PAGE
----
OHT 16: I want to change your mind… Lesson 11: Why does it work? 43
OHT 17: Why the novel works for me
Worksheet 12: Why the novel works for me Lesson 12: Assessment writing 46
Worksheet 13: Assessment sheet F
urther teaching suggestions 48
Alone on a Wide Wide Sea
agerly anticipated by his many fans, Alone on a Wide Wide Sea is multi-award winning author Michael Morpurgo’s latest novel for young readers. A lyrical and life-affirming story incorporating a number of challenging themes, it was described by Kate Kellaway in The Observer as ‘his best book in years’.
The novel first tells the story of Arthur Hobhouse, shipped to Australia after WWII. Having lost his sister, his country and everything he knows, Arthur endures mistreatment, neglect and forced labour in the Australian outback before finding a home. Throughout his life, he is saved again and again by his love of the sea, and when he meets and marries a nurse whose father owns a boat building business, all the pieces of his fractured life come together. The second half of the novel tells the story of Arthur’s daughter Allie, whose love of the sea is as strong and vital as her father’s. She embarks on an epic solo voyage across the world’s roughest seas, in search of her father’s long-lost sister. Both moving and original, the novel is interwoven with Coleridge’s ‘Rime of the Ancient Mariner’, and tackles a number of challenging and difficult themes with gentleness and humanity.
The teaching suggestions below are designed for Year 7 students – however, the novel may be suitable for older classes as well. Students do not need to have any specific background knowledge before reading Alone on a Wide Wide Sea, but will need to be made familiar with ‘The Rime of the Ancient Mariner’ during their study of the book, as well as the history of child migrants.
Michael Morpurgo has written over 90 books and has an unparalleled reputation in the world of children's fiction. His works have been adapted for the cinema, TV and theatre and he has won numerous awards including the Blue Peter Book Award, the Whitbread Children's Book Award and the Smarties Prize. In 2003, he was appointed the third Children's Laureate.
Michael Morpurgo is, in his own words, “oldish, married with three children, and a grandfather six times over.” After attending schools in London, Sussex and Canterbury, he went on to London University to study English and French, followed by a job in a primary school in Kent. It was there that he discovered what he wanted to do.
“We had to read the children a story every day and my lot were bored by the book I was reading. I decided I had to do something and told them the kind of story I used to tell my kids - it was like a soap opera, and they focussed on it. I could see there was magic in it for them, and realised there was magic in it for me.”
R6 Adopt active reading approaches to engage with and make sense of texts
R14 Recognise how writers’ language choices can enhance meaning
S&L13 Work together logically and methodically to solve problems
Enlarged versions of Map 1 and Map 2 (A3, ideally) will be needed, as well as marker pens and a stopwatch.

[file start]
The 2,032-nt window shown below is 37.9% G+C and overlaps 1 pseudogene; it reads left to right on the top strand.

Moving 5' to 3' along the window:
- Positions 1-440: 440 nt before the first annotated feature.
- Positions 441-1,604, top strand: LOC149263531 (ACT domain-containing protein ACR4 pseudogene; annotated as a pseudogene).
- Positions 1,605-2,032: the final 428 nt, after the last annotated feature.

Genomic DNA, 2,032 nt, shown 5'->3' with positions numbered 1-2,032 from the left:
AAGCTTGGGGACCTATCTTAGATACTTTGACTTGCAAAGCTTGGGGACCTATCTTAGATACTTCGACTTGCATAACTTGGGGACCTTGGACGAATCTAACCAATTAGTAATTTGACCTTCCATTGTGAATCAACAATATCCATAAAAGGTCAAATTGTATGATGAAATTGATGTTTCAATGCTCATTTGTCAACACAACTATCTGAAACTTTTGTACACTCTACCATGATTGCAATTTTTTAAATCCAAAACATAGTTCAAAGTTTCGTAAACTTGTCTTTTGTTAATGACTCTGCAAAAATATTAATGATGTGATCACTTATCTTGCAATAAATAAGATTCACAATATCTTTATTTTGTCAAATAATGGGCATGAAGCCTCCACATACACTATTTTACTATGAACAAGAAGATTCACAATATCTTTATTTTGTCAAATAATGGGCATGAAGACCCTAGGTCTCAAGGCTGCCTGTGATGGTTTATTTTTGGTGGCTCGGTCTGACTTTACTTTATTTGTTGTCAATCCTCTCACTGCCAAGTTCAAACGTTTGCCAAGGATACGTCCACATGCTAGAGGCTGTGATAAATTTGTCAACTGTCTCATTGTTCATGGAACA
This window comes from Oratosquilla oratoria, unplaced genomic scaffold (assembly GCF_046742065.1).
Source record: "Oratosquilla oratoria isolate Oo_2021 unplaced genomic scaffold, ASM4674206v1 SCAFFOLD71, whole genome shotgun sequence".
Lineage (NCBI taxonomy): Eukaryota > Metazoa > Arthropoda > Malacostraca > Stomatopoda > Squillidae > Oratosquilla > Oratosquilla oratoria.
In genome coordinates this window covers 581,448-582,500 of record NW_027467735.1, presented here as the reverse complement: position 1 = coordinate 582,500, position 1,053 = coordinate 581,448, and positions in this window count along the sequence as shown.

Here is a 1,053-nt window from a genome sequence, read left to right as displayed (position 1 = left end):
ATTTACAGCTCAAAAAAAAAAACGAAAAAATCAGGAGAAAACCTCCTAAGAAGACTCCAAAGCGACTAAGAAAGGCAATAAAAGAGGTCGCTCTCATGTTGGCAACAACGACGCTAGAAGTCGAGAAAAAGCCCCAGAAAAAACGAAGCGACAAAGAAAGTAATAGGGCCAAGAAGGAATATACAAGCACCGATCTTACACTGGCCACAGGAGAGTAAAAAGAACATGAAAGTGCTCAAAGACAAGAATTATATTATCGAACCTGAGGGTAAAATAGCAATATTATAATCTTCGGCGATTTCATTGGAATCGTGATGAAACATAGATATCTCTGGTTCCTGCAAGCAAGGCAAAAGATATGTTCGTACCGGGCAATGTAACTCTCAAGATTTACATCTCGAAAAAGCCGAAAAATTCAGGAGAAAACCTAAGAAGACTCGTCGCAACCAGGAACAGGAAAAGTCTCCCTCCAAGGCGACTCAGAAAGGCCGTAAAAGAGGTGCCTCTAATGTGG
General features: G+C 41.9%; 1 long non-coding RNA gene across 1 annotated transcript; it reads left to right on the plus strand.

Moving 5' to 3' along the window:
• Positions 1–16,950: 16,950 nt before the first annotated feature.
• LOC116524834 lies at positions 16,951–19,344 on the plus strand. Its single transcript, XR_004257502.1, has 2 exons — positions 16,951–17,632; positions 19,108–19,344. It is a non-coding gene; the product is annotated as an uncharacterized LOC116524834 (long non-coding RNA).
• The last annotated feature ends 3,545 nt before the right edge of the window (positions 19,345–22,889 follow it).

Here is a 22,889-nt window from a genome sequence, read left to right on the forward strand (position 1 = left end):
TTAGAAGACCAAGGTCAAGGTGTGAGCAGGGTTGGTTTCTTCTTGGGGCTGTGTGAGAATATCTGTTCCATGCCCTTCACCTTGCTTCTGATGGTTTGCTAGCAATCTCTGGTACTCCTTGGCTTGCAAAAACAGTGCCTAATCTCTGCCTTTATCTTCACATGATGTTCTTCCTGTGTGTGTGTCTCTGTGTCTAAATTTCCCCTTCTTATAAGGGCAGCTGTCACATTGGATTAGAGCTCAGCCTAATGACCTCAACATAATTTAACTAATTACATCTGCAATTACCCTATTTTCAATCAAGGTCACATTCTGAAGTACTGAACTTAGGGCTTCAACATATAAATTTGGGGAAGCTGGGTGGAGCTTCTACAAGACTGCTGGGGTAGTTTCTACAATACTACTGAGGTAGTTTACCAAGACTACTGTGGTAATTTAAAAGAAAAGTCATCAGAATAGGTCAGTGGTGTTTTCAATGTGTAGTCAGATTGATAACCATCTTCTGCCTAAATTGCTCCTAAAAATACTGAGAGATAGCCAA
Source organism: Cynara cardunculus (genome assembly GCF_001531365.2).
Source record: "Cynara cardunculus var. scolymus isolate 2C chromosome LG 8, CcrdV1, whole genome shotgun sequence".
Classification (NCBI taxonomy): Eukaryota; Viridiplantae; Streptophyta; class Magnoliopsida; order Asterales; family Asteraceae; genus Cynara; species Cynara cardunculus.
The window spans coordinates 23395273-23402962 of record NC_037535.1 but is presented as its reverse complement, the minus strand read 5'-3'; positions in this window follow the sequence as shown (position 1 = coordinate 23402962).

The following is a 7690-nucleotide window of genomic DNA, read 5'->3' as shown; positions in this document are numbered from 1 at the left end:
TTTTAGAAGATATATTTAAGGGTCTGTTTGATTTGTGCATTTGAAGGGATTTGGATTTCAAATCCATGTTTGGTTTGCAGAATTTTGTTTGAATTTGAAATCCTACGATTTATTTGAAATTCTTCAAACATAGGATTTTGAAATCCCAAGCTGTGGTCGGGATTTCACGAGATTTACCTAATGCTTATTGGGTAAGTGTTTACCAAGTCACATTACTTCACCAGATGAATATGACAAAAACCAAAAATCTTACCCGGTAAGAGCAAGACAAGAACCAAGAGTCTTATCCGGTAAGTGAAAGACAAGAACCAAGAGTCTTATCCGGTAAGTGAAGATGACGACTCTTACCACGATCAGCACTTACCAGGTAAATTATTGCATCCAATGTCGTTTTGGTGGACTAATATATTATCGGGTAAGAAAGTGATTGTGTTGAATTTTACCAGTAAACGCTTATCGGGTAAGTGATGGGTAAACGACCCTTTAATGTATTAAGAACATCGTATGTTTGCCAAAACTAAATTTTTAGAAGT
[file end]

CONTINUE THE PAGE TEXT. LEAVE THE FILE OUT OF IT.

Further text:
Allocate students to mixed ability groups of four or five members for a Collective Memory Game. Give each team an A3 copy of Map 1 and a marker pen. An A3 version of Map 2 should be stuck to a flipchart and hidden from the students’ sight. They should not have access to the novel.
Explain that they are going to work in teams to reproduce, as accurately as possible, the image you are going to show them. One person from each group comes to the front of the class in each round, where they are shown the image for 15 seconds (place the flipchart so no-one else can see it). They then go back to their group and add what they have seen and plan the next person’s turn (allow 30 seconds for this). Each group member is given two chances to see the image. The whole group has three minutes to plan their strategy. Remind students not to let other groups see or hear their work.
When the game is finished, compare results and display Map 2. Teams discuss what they did well and how they would change their strategy if they were to repeat the task. (This provides an excellent opportunity for discussions about team-work, as well as focused reading.)
Ask students to suggest what they think the novel will be about. Then display OHT 1 and lead the class in ‘unpicking’ the title of Chapter 1, to work out what it might mean. Include discussion of:
why a capital letter has been used for ‘Happening’
what other words could be used for ‘Happening’
why this might be considered a strange phrase (What would one normally expect of a ‘Happening’?)
what it might suggest about Arthur Hobhouse.
Students then formulate questions they would like to ask the author or narrator (re-cap the difference) of the story. Display OHT 2. Read this and give the class two minutes, working in pairs, to write a set of questions. Then take feedback and discuss the sort of things students would like to know, categorising questions into different groups. Why does the reader want to know these sort of things at the beginning of the novel?
Students work in pairs to read the rest of Chapter 1 and write questions for either the author or narrator.
Draw the class’s questions together, categorising them as appropriate. Ask students why they think the author has written an opening that raises so many questions. Why is it good writing to make an audience ask questions? (Aim at the idea of engagement and ‘captivating’ the reader).
Ask students to think of their first ‘real’ memory and write notes about it.